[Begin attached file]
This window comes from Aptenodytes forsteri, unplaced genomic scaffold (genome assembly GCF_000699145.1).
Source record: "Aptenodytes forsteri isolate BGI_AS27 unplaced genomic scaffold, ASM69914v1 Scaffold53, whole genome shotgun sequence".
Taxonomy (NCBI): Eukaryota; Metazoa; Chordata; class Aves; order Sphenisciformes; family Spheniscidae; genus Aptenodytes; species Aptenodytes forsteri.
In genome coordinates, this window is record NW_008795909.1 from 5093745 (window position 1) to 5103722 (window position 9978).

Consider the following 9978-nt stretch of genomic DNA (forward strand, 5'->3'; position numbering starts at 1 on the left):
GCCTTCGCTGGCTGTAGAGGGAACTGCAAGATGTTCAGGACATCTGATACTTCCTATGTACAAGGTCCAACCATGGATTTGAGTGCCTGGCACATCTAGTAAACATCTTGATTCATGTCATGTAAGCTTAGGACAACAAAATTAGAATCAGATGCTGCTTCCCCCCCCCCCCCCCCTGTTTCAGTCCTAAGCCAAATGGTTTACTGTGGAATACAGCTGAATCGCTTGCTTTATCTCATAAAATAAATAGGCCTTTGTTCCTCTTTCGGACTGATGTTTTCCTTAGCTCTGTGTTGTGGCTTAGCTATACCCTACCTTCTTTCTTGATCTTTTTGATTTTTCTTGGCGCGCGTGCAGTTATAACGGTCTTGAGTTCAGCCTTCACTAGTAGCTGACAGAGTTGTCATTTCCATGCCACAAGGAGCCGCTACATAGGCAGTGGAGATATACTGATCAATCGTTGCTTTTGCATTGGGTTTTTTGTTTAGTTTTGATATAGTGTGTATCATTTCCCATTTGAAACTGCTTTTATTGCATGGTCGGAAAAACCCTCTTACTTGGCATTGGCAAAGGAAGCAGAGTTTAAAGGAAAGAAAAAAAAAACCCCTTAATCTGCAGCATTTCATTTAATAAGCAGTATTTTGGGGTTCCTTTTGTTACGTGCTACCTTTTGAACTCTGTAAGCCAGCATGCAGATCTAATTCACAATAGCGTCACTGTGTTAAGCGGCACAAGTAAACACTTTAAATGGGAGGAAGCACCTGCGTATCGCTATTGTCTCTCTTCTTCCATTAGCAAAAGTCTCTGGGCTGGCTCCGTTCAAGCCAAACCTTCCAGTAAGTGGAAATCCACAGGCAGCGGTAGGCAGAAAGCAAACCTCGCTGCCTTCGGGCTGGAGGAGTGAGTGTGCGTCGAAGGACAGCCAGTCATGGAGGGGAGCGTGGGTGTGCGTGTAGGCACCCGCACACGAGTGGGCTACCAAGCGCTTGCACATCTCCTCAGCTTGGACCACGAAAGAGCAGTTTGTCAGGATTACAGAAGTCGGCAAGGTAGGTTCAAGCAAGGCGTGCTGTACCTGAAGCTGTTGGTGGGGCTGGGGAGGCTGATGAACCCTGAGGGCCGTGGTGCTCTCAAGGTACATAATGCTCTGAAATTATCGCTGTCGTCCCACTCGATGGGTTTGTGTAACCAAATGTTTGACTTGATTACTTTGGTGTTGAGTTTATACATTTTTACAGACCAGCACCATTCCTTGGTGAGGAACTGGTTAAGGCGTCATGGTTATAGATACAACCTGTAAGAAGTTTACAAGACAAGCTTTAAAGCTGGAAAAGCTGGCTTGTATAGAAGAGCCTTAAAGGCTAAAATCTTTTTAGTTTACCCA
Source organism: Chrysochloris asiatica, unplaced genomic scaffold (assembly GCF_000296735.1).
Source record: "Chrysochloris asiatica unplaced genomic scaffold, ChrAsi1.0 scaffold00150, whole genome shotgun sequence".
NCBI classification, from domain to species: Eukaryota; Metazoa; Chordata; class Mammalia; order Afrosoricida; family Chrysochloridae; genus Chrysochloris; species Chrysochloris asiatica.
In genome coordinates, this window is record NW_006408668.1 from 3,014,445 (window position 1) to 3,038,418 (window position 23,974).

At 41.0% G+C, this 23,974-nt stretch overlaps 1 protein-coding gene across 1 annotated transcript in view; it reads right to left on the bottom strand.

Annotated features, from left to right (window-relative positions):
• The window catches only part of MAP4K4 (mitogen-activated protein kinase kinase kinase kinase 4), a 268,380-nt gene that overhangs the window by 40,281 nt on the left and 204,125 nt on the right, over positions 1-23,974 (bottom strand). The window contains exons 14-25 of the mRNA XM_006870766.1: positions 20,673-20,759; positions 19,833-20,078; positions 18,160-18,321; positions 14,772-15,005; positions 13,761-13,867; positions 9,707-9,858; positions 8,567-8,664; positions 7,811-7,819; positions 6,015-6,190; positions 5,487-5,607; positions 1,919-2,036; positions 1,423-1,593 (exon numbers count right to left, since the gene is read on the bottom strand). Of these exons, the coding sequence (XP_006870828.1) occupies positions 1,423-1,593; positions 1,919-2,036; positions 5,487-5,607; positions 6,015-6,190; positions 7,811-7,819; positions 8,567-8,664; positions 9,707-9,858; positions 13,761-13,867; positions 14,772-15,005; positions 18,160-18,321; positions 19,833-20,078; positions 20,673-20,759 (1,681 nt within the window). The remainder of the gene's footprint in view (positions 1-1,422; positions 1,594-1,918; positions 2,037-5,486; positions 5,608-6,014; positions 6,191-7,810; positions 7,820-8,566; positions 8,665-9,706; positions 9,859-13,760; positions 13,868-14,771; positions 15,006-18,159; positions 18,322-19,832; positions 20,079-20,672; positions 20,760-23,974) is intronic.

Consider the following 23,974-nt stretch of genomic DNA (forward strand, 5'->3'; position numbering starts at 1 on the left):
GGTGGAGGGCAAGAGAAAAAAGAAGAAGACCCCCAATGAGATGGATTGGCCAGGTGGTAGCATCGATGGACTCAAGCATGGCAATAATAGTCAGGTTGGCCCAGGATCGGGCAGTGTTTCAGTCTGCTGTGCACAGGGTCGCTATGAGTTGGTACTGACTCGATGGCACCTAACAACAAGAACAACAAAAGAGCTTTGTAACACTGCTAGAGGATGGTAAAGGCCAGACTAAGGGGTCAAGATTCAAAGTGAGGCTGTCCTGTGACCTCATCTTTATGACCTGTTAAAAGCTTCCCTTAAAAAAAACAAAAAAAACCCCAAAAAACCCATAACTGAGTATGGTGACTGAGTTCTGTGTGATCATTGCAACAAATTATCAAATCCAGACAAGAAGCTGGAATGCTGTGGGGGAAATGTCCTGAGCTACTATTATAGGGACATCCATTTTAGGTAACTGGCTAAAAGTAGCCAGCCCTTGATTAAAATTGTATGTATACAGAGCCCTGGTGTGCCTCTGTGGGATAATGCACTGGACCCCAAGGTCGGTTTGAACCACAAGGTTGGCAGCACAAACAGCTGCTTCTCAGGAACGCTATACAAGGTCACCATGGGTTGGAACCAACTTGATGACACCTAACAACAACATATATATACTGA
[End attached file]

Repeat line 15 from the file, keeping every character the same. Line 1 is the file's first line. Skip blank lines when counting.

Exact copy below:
GGTGGAGGGCAAGAGAAAAAAGAAGAAGACCCCCAATGAGATGGATTGGCCAGGTGGTAGCATCGATGGACTCAAGCATGGCAATAATAGTCAGGTTGGCCCAGGATCGGGCAGTGTTTCAGTCTGCTGTGCACAGGGTCGCTATGAGTTGGTACTGACTCGATGGCACCTAACAACAAGAACAACAAAAGAGCTTTGTAACACTGCTAGAGGATGGTAAAGGCCAGACTAAGGGGTCAAGATTCAAAGTGAGGCTGTCCTGTGACCTCATCTTTATGACCTGTTAAAAGCTTCCCTTAAAAAAAACAAAAAAAACCCCAAAAAACCCATAACTGAGTATGGTGACTGAGTTCTGTGTGATCATTGCAACAAATTATCAAATCCAGACAAGAAGCTGGAATGCTGTGGGGGAAATGTCCTGAGCTACTATTATAGGGACATCCATTTTAGGTAACTGGCTAAAAGTAGCCAGCCCTTGATTAAAATTGTATGTATACAGAGCCCTGGTGTGCCTCTGTGGGATAATGCACTGGACCCCAAGGTCGGTTTGAACCACAAGGTTGGCAGCACAAACAGCTGCTTCTCAGGAACGCTATACAAGGTCACCATGGGTTGGAACCAACTTGATGACACCTAACAACAACATATATATACTGA